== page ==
endeavours to bring under strict regulations
what in its own nature seems incapable of minute 
limitation; for if all persons in the same 
kind of work were to receive equal wages
there would be no emulation, and no room 
left for industry or ingenuity." 
Particular acts of parliament, however, still 
attempt sometimes to regulate wages in particular 
trades, and in particular places. Thus 
the 8th of George III. prohibits, under heavy 
penalties, all master tailors in London, and 
five miles round it, from giving, and their 
workmen from accepting, more than two shillings 
and sevenpence halfpenny a-day, except 
in the case of a general mourning. Whenever 
the legislature attempts to regulate the 
differences between masters and their workmen
its counsellors are always the masters
When the regulation, therefore, is in favour 
of the workmen, it is always just and equitable
but it is sometimes otherwise when in 
favour of the masters. Thus the law which 
obliges the masters in several different trades 
to pay their workmen in money, and not in 
goods, is quite just and equitable. It imposes 
no real hardship upon the masters. It only 
obliges them to pay that value in money, which 
they pretended to pay, but did not always 
really pay, in goods. This law is in favour of 
the workmen; but the 8th of George III. is 
in favour of the masters. When masters combine 
together, in order to reduce the wages of 
their workmen, they commonly enter into a 
private bond or agreement, not to give more 
than a certain wage, under a certain penalty
Were the workmen to enter into a contrary 
combination of the same kind, not to accept 
of a certain wage, under a certain penalty, the 
law would punish them very severely, and, 
if it dealt impartially, it would treat the masters 
in the same manner. But the 8th of 
George III. enforces by law that very regulation 
which masters sometimes attempt to establish 
by such combinations. The complaint 
of the workmen, that it puts the ablest and 
most industrious upon the same footing with 
an ordinary workman, seems perfectly well 
In ancient times, too, it was usual to attempt 
to regulate the profits of merchants and 
other dealers, by regulating the price of 
provisions and other goods. The assize of bread 
is, so far as I know, the only remnant of this 
ancient usage. Where there is an exclusive 
corporation, it may, perhaps, he proper to 
regulate the price of the first necessary of life; 
but, where there is none, the competition will 
regulate it much better than any assize. The 
method of fixing the assize of bread, established 
by the 81st of George II. could not be put 
in practice in Scotland, on account of a defect 
in the law, its execution depending upon the 
office of clerk of the market, which does not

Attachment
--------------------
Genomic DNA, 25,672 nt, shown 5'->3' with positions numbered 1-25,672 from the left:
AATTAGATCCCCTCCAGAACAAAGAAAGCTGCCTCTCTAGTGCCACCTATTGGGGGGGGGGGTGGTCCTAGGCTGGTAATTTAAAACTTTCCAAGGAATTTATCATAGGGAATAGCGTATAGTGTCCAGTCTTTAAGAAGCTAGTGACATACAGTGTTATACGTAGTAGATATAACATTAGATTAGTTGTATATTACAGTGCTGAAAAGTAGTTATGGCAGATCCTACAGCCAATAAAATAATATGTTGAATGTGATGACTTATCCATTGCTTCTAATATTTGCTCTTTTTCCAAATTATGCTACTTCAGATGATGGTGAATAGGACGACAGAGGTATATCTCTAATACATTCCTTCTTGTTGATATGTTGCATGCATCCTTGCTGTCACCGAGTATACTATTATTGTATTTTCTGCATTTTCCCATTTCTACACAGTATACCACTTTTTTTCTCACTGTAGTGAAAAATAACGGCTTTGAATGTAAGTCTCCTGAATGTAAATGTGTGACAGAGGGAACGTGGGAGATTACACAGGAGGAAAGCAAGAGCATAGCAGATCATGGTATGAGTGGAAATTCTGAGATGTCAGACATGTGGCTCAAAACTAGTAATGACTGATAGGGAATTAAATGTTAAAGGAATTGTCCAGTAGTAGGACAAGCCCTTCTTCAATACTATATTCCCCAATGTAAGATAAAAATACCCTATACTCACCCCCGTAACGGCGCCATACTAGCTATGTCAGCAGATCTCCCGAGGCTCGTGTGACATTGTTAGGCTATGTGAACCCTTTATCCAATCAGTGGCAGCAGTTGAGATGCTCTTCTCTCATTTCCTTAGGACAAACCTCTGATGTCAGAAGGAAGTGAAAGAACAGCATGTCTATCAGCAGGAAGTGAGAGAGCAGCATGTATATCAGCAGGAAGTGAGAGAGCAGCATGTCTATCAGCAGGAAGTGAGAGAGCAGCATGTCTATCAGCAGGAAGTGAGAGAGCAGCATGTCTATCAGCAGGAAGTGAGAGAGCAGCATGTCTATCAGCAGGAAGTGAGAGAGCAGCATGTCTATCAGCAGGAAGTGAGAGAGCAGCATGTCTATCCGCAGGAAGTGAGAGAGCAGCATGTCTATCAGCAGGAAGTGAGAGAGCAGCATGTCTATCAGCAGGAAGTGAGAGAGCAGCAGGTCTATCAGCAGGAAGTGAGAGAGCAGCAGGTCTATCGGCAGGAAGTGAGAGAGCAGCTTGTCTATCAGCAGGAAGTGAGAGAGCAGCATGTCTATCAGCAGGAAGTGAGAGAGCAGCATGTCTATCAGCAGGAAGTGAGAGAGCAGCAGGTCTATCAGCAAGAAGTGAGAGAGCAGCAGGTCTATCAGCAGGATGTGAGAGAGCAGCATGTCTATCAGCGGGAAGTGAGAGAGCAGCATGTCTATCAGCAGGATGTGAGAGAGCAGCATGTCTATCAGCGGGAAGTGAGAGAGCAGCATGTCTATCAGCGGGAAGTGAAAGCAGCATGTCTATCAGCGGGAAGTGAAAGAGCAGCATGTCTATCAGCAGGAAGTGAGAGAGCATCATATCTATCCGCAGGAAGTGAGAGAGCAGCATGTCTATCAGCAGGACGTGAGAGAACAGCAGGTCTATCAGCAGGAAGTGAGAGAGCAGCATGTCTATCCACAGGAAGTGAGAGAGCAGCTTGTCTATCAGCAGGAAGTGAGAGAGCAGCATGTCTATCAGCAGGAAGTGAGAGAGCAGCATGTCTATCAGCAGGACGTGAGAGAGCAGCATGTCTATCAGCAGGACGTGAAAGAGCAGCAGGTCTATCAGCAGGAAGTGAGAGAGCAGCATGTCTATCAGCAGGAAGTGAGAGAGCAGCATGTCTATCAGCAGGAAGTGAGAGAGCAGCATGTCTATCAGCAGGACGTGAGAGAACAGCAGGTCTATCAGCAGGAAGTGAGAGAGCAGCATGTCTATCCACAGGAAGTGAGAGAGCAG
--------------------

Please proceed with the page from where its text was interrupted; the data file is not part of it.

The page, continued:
exist there. This defect was not remedied till 
the third of George III. The want of an assize 
occasioned no sensible inconveniency; 
and the establishment of one in the few places 
where it has yet taken place has produced no 
sensible advantage. In the greater part of the 
towns in Scotland, however, there is an 
incorporation of bakers, who claim exclusive 
privileges, though they are not very strictly 
The proportion between the different rates
both of wages and profit, in the different employments 
of labour and stock, seems not to 
be much affected, as has already been 
observed, by the riches or poverty, the advancing
stationary, or declining state of the society
Such revolutions in the public welfare, though 
they affect the general rates both of wages and 
profit, must, in the end, affect them equally in 
all different employments. The proportion 
between them, therefore, must remain the 
same, and cannot well be altered, as least for 
any considerable time, by any such revolutions. 
Rent, considered as the price paid for the use 
of land, is naturally the highest which the 
tenant can afford to pay in the actual circumstances 
of the land. In adjusting the terms 
of the lease, the landlord endeavours to leave 
him no greater share of the produce than what 
is sufficient to keep up the stock from which 
he furnishes the seed, pays the labour, and 
purchases and maintains the cattle and other 
instruments of husbandry, together with the 
ordinary profits of farming stock in the neighbourhood
This is evidently the smallest share 
with which the tenant can content himself, 
without being a loser, and the landlord seldom 
means to leave him any more. Whatever 
part of the produce, or, what is the same 
thing, whatever part of its price, is over and 
above this share, he naturally endeavours to 
reserve to himself as the rent of his land, 
which is evidently the highest the tenant can 
afford to pay in the actual circumstances of 
the land. Sometimes, indeed, the liberality
more frequently the ignorance, of the landlord
makes him accept of somewhat less than 
this portion; and sometimes, too, though more 
rarely, the ignorance of the tenant makes him 
undertake to pay somewhat more, or to content 
himself with somewhat less, than the ordinary 
profits of farming stock in the neighbourhood
This portion, however, may still 
be considered as the natural rent of land, or 
the rent at which it is naturally meant that 
land should, for the most part, be let. 
The rent of land, it may be thought, is 
frequently no more than a reasonable profit or